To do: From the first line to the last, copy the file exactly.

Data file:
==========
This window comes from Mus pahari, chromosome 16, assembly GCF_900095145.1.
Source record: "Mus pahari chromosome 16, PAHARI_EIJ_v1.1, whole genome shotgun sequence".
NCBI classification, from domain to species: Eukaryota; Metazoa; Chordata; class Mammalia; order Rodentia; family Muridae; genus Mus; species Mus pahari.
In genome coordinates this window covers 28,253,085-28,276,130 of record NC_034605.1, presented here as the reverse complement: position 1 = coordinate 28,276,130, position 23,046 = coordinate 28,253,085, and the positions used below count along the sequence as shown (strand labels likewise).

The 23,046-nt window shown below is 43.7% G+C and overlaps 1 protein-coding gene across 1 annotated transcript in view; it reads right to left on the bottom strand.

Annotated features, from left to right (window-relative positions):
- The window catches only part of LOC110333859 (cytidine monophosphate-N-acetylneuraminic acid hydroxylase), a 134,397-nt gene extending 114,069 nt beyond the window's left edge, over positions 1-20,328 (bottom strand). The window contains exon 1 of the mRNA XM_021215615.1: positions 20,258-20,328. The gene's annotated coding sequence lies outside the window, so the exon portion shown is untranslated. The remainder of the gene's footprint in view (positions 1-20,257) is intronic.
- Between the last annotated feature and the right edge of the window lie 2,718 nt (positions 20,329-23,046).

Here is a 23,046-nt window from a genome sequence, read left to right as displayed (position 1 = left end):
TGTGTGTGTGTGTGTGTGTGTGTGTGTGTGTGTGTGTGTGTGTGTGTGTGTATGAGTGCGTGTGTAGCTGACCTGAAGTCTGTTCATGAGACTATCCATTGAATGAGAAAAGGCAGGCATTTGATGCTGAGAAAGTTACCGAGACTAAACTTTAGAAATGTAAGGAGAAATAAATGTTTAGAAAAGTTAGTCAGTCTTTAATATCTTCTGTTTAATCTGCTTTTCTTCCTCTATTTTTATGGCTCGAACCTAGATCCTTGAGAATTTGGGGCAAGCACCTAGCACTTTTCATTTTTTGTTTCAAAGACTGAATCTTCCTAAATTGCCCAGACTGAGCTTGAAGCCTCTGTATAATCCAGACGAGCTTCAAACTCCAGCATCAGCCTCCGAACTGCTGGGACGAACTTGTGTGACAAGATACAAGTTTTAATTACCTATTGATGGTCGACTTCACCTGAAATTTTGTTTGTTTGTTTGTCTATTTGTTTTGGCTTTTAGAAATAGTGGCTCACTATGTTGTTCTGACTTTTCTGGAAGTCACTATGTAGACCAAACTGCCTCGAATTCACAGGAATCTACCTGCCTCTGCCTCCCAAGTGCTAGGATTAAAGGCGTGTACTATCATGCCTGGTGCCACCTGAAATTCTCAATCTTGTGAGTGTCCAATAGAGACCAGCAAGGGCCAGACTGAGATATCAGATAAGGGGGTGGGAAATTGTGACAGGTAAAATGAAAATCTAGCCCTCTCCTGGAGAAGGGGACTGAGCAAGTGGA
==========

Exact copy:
This window comes from Mus pahari, chromosome 16, assembly GCF_900095145.1.
Source record: "Mus pahari chromosome 16, PAHARI_EIJ_v1.1, whole genome shotgun sequence".
NCBI classification, from domain to species: Eukaryota; Metazoa; Chordata; class Mammalia; order Rodentia; family Muridae; genus Mus; species Mus pahari.
In genome coordinates this window covers 28,253,085-28,276,130 of record NC_034605.1, presented here as the reverse complement: position 1 = coordinate 28,276,130, position 23,046 = coordinate 28,253,085, and the positions used below count along the sequence as shown (strand labels likewise).

The 23,046-nt window shown below is 43.7% G+C and overlaps 1 protein-coding gene across 1 annotated transcript in view; it reads right to left on the bottom strand.

Annotated features, from left to right (window-relative positions):
- The window catches only part of LOC110333859 (cytidine monophosphate-N-acetylneuraminic acid hydroxylase), a 134,397-nt gene extending 114,069 nt beyond the window's left edge, over positions 1-20,328 (bottom strand). The window contains exon 1 of the mRNA XM_021215615.1: positions 20,258-20,328. The gene's annotated coding sequence lies outside the window, so the exon portion shown is untranslated. The remainder of the gene's footprint in view (positions 1-20,257) is intronic.
- Between the last annotated feature and the right edge of the window lie 2,718 nt (positions 20,329-23,046).

Here is a 23,046-nt window from a genome sequence, read left to right as displayed (position 1 = left end):
TGTGTGTGTGTGTGTGTGTGTGTGTGTGTGTGTGTGTGTGTGTGTGTGTGTATGAGTGCGTGTGTAGCTGACCTGAAGTCTGTTCATGAGACTATCCATTGAATGAGAAAAGGCAGGCATTTGATGCTGAGAAAGTTACCGAGACTAAACTTTAGAAATGTAAGGAGAAATAAATGTTTAGAAAAGTTAGTCAGTCTTTAATATCTTCTGTTTAATCTGCTTTTCTTCCTCTATTTTTATGGCTCGAACCTAGATCCTTGAGAATTTGGGGCAAGCACCTAGCACTTTTCATTTTTTGTTTCAAAGACTGAATCTTCCTAAATTGCCCAGACTGAGCTTGAAGCCTCTGTATAATCCAGACGAGCTTCAAACTCCAGCATCAGCCTCCGAACTGCTGGGACGAACTTGTGTGACAAGATACAAGTTTTAATTACCTATTGATGGTCGACTTCACCTGAAATTTTGTTTGTTTGTTTGTCTATTTGTTTTGGCTTTTAGAAATAGTGGCTCACTATGTTGTTCTGACTTTTCTGGAAGTCACTATGTAGACCAAACTGCCTCGAATTCACAGGAATCTACCTGCCTCTGCCTCCCAAGTGCTAGGATTAAAGGCGTGTACTATCATGCCTGGTGCCACCTGAAATTCTCAATCTTGTGAGTGTCCAATAGAGACCAGCAAGGGCCAGACTGAGATATCAGATAAGGGGGTGGGAAATTGTGACAGGTAAAATGAAAATCTAGCCCTCTCCTGGAGAAGGGGACTGAGCAAGTGGA